GM cuts pensions: Rationale behind move

FILE - In this July 27, 2011 file photo, General Motors Chairman and CEO Dan Akerson listens at a news conference at the start of national contract negotiations at the General Motors Hamtramck Assembly plant in Hamtramck, Mich. After years of big discounts, GM is finally getting a good price for its cars and trucks, and it's helping the company's bottom line. (AP Photo/Paul Sancya, File)
Paul Sancya

A day before announcing a record annual profit of $7.6 billion in 2011, General Motors decided to end traditional pension plans for around 19,000 salaried workers hired before 2001 and transition those employees to a 401(k)-type plan based on worker contributions.

Workers hired after 2001 are already in the same plan, which does not provide guaranteed benefits, relying on employee contributions based on salary and bonuses.

GM records its highest profit ever: $7.6 billion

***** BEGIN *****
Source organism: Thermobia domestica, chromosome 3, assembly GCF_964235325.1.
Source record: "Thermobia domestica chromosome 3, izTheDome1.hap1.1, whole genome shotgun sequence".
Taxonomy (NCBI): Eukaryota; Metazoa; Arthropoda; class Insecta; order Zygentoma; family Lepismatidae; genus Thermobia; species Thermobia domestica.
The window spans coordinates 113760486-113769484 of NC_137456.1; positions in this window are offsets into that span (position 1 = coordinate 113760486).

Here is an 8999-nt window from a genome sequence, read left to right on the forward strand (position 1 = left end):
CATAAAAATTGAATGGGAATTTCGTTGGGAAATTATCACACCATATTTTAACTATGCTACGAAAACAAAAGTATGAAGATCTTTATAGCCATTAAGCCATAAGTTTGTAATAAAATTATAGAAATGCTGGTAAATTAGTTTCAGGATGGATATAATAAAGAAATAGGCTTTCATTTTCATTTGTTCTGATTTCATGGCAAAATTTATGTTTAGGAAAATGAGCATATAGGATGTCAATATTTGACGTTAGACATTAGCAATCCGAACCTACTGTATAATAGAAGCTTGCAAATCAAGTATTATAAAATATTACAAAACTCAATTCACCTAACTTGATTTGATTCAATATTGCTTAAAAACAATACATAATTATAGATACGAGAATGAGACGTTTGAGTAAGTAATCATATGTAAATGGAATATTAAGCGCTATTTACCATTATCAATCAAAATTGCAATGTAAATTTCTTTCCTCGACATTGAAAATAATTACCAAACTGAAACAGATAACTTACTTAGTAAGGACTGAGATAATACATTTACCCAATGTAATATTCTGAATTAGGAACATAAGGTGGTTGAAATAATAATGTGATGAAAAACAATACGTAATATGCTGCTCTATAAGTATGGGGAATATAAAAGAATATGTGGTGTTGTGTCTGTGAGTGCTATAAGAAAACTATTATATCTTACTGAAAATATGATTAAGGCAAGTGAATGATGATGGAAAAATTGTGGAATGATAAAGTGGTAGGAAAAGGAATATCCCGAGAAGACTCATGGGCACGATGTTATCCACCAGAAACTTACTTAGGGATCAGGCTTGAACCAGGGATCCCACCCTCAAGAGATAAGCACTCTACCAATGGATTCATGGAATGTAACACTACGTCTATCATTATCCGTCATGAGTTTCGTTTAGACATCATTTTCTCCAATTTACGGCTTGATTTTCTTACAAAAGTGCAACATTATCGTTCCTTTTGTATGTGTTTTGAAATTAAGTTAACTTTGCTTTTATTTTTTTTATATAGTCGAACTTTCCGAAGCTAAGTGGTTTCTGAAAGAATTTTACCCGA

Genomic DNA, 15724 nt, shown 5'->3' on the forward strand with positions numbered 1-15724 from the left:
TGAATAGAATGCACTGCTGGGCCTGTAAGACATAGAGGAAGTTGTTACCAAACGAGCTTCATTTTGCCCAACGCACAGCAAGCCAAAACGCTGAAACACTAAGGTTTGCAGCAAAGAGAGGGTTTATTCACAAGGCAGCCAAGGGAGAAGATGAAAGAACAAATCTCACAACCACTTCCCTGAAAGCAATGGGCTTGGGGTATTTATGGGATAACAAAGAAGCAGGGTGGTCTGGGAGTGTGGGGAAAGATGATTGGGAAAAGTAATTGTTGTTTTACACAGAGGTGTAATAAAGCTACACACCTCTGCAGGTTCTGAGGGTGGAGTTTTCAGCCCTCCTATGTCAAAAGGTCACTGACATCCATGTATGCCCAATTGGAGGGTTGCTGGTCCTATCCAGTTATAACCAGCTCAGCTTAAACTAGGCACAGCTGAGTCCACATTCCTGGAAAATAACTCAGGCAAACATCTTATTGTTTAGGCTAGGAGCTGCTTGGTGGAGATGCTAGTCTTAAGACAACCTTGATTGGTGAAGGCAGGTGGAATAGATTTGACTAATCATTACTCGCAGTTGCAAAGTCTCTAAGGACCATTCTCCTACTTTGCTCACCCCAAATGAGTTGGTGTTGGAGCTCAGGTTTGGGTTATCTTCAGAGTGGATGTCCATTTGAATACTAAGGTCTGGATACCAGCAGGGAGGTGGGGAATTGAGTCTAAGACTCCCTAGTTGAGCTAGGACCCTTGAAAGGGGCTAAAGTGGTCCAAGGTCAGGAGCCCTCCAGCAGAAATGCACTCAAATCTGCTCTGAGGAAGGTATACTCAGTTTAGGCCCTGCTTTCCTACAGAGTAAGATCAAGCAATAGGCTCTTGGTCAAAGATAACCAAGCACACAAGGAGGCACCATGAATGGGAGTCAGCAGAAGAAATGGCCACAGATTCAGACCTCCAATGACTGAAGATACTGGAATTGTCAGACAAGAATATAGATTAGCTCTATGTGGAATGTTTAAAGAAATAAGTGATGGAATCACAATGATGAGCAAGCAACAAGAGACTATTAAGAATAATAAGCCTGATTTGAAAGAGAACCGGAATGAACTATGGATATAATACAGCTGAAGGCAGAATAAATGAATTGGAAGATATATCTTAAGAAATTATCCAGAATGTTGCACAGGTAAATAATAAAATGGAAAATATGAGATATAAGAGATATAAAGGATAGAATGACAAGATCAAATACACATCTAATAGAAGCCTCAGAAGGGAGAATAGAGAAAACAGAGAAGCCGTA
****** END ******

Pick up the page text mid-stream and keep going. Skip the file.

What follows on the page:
GM plans to freeze salaried workers' pensions

Rebecca Jarvis explained some of the automaker's rationale for the move, especially in light of its record profits, on "CBS This Morning" Thursday:

"There are still 500,000 workers who have now left General Motors who they are still paying pension plans to. That's a $9 billion shortfall that General Motors is facing. In a company that's making about $8 billion in profits, that's really hard to continue to pay out over time," she said.

Watch Jarvis' full analysis, including how GM's move may benefit taxpayers, in the video player above.